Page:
Although several embodiments of this invention have been described above with a certain degree of particularity, those skilled in the art could make numerous alterations to the disclosed embodiments without departing from the spirit or scope of this invention. All directional references (e.g., upper, lower, upward, downward, left, right, leftward, rightward, top, bottom, above, below, vertical, horizontal, clockwise, and counterclockwise) are only used for identification purposes to aid the reader's understanding of the present invention, and do not create limitations, particularly as to the position, orientation, or use of the invention. Joinder references (e.g., attached, coupled, connected, and the like) are to be construed broadly and may include intermediate members between a connection of elements and relative movement between elements. As such, joinder references do not necessarily infer that two elements are directly connected and in fixed relation to each other. It is intended that all matter contained in the above description or shown in the accompanying drawings shall be interpreted as illustrative only and not limiting. Changes in detail or structure may be made without departing from the spirit of the invention as defined in the appended claims.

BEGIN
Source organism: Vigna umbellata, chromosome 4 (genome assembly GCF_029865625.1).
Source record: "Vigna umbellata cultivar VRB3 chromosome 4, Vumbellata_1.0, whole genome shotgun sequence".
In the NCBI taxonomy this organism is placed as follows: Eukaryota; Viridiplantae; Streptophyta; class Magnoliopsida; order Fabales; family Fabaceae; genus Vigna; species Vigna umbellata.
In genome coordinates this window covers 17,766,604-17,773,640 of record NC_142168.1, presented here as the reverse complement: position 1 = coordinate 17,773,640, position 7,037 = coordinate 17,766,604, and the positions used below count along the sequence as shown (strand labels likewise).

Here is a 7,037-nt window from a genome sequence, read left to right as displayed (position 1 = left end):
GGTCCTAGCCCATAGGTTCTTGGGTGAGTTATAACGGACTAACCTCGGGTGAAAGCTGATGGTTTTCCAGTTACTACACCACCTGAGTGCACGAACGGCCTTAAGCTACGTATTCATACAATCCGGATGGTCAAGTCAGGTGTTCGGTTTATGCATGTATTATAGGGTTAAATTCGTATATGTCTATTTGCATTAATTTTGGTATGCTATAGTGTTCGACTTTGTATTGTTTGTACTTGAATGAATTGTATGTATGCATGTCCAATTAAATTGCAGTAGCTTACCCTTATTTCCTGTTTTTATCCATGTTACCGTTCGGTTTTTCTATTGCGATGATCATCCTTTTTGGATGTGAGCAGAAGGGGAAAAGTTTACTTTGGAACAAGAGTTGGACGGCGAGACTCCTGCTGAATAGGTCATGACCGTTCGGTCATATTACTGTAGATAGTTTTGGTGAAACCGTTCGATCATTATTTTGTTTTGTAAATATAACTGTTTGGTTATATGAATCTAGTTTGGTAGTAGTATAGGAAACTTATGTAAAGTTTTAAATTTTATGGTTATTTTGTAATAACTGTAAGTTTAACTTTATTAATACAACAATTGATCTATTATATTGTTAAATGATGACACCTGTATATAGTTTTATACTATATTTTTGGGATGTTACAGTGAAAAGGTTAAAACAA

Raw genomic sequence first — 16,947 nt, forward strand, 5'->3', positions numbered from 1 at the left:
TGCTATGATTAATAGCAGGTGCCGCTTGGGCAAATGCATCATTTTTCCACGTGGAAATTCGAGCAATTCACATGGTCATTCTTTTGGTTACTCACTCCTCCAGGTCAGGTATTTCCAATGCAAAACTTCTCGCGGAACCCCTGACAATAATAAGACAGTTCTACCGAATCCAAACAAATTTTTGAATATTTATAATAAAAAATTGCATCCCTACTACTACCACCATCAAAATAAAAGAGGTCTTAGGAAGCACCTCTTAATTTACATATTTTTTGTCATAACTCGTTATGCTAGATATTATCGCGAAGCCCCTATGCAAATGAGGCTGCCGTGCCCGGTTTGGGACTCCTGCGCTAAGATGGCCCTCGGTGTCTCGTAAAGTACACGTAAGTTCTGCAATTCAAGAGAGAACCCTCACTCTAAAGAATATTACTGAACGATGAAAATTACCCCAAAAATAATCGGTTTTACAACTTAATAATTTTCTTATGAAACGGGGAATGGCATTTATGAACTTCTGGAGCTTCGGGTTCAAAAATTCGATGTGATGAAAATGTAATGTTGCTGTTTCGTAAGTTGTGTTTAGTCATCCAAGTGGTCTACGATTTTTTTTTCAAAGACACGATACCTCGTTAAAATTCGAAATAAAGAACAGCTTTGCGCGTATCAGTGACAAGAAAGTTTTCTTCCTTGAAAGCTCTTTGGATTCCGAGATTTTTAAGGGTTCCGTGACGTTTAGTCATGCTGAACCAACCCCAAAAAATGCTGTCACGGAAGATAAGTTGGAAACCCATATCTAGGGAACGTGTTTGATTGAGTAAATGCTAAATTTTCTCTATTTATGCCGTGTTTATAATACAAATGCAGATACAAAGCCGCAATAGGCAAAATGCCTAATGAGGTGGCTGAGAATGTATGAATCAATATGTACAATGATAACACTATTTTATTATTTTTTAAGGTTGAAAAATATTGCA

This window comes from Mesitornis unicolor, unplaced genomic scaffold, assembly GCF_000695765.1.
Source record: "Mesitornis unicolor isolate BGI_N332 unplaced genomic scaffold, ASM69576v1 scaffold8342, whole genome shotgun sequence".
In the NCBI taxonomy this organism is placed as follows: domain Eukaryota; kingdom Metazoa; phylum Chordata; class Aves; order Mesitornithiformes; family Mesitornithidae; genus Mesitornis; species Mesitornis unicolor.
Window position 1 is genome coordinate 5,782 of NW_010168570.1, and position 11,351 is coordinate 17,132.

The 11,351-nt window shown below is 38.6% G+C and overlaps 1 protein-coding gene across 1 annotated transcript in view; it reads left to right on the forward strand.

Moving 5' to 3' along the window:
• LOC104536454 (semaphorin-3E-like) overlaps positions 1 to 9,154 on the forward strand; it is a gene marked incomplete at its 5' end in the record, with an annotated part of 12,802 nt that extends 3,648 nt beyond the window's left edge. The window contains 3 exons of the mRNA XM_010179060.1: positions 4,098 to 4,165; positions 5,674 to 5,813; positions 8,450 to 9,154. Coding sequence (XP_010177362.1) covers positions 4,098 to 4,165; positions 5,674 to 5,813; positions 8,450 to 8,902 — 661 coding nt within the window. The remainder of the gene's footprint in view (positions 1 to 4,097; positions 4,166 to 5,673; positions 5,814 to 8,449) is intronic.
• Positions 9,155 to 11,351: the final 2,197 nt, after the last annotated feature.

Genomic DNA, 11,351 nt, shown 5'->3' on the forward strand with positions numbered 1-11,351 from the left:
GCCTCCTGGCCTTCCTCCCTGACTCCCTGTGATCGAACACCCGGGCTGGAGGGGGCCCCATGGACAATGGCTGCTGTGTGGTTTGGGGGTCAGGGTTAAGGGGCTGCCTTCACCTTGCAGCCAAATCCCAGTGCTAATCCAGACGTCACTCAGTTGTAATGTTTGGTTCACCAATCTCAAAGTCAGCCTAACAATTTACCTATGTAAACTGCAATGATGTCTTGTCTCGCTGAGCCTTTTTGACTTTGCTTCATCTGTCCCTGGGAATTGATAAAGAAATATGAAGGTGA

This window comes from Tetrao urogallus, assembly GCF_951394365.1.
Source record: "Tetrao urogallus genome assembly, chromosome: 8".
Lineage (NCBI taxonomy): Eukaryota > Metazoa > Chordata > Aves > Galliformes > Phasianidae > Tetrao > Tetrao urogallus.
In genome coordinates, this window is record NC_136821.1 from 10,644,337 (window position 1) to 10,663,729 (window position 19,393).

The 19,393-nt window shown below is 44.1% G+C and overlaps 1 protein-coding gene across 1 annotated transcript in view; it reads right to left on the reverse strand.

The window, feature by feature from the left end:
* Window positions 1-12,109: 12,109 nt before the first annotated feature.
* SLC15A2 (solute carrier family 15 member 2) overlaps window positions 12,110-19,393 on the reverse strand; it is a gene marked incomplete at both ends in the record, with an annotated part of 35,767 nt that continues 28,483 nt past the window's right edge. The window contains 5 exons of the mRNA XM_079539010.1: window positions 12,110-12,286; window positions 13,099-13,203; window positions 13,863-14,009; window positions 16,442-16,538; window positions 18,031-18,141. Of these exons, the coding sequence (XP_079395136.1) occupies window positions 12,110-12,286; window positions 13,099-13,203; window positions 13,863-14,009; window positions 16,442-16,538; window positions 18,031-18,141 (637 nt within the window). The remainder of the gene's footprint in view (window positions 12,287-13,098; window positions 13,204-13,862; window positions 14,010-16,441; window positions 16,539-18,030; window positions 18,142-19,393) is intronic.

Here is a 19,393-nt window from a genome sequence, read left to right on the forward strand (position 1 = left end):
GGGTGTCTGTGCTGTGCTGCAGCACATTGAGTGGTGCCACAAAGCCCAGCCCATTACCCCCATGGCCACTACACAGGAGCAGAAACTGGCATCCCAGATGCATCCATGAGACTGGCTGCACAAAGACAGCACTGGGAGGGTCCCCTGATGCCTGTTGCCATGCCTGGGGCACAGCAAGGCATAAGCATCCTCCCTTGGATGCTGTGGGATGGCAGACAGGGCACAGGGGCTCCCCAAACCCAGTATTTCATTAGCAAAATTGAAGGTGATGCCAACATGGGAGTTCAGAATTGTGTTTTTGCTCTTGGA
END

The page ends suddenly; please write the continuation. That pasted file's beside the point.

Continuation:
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|U.S. Classification||341/157, 368/113, 341/155, 341/166, 368/120|
|Cooperative Classification||H03M1/1042, H03M1/1295, H03M1/502|
|Aug 3, 2006||AS||Assignment|
Owner name: THE REGENTS OF THE UNIVERSITY OF COLORADO, A BODY
Free format text: ASSIGNMENT OF ASSIGNORS INTEREST;ASSIGNORS:MAKSIMOVIC, DRAGAN;PENG, HAO;REEL/FRAME:018050/0345
Effective date: 20060531